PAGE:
By Susan Feldman on March 01 2018 03:18:51
In North American practice, an overhead cable from a transformer on a power pole to a residential electrical service usually consists of three twisted (triplexed) conductors, with one being a bare neutral conductor, with the other two being the insulated conductors for both of the two 180 degree out of phase 120 V line voltages normally supplied. The neutral conductor is often a supporting "messenger" steel wire, which is used to support the insulated Line conductors.
Unlike a pictorial diagram, a wiring diagram uses abstract or simplified shapes and lines to show components. Pictorial diagrams are often photos with labels or highly-detailed drawings of the physical components.
A wiring diagram usually gives information about the relative position and arrangement of devices and terminals on the devices, to help in building or servicing the device. This is unlike a schematic diagram, where the arrangement of the components, interconnections on the diagram usually does not correspond to the components, physical locations in the finished device. A pictorial diagram would show more detail of the physical appearance, whereas a wiring diagram uses a more symbolic notation to emphasize interconnections over physical appearance.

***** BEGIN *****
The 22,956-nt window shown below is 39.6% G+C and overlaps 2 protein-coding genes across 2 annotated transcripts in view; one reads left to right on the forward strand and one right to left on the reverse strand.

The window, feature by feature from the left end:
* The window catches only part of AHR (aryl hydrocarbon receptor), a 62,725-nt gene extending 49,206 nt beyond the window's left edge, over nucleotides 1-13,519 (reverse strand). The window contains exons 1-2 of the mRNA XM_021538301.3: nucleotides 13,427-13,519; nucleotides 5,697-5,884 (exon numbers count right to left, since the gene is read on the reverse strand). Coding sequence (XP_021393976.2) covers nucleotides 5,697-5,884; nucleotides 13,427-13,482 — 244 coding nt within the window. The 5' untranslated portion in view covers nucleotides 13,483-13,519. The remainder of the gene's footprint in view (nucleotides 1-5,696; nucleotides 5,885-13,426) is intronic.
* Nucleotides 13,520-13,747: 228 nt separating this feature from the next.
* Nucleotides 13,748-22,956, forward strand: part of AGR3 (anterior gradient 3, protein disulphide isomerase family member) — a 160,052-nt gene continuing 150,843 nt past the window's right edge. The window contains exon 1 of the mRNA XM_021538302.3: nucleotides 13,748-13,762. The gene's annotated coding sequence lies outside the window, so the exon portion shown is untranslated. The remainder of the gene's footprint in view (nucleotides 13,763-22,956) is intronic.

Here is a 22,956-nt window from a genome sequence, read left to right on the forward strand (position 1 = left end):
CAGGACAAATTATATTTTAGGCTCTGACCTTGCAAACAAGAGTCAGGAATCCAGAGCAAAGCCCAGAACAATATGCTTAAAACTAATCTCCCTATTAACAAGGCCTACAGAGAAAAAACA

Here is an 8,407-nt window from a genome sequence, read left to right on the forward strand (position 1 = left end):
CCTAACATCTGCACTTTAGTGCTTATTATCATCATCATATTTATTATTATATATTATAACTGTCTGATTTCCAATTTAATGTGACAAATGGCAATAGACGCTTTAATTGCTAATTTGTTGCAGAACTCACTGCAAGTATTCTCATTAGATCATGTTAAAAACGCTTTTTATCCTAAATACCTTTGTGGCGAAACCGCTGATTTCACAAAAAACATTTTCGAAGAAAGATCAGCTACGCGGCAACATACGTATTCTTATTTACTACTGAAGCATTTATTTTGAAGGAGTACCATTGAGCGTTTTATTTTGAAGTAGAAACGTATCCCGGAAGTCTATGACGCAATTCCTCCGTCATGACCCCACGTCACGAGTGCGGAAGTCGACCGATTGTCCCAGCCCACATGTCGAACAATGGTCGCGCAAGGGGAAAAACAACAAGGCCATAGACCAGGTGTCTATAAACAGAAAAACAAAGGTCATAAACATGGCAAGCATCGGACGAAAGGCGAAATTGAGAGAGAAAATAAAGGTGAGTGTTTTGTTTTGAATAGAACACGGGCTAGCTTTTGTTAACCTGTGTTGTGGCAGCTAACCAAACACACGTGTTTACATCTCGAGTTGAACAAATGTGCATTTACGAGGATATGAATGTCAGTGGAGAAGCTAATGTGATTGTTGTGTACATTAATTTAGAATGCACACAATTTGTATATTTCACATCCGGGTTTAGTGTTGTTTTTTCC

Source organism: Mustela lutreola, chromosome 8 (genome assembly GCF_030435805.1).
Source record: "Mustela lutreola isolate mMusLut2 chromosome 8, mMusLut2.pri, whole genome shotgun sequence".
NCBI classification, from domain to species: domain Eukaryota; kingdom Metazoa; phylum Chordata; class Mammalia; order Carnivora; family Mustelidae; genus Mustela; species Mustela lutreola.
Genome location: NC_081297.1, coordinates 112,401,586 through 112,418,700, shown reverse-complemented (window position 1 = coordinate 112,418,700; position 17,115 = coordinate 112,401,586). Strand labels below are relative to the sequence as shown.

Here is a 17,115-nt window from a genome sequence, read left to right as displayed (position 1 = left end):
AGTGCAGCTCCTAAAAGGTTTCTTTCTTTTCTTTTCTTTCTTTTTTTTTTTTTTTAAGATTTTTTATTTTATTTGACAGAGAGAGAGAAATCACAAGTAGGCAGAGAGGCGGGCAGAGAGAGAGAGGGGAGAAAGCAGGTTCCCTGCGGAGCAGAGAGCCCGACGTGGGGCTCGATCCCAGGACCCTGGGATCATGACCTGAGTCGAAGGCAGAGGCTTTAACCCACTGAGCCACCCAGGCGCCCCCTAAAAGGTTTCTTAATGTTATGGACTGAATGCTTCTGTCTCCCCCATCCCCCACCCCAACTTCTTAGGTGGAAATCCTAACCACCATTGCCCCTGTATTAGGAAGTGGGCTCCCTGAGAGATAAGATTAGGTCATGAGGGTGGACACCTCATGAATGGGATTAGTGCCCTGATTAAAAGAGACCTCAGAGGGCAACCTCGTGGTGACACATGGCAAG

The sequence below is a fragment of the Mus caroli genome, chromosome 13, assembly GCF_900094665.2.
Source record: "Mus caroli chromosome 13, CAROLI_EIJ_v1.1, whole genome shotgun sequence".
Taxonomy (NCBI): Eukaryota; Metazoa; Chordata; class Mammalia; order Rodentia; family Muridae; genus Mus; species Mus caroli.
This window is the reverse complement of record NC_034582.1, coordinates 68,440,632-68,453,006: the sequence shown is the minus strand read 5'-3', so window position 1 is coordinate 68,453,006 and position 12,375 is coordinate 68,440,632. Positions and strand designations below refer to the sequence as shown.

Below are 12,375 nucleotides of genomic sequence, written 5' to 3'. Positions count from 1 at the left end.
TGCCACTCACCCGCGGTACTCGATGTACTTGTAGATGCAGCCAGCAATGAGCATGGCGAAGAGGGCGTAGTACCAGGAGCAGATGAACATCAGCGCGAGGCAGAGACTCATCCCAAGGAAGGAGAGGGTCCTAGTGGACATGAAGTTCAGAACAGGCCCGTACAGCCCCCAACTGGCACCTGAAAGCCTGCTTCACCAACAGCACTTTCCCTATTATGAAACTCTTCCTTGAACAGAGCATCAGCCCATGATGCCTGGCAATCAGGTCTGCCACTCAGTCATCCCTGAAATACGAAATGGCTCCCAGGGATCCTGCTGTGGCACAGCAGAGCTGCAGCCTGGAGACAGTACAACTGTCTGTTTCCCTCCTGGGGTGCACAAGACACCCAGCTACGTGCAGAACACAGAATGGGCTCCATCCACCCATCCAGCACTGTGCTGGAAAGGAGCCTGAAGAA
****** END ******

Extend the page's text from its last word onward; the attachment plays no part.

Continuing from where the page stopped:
Special versions of non-metallic sheathed cables, such as US Type UF, are designed for direct underground burial (often with separate mechanical protection) or exterior use where exposure to ultraviolet radiation (UV) is a possibility. These cables differ in having a moisture-resistant construction, lacking paper or other absorbent fillers, and being formulated for UV resistance.
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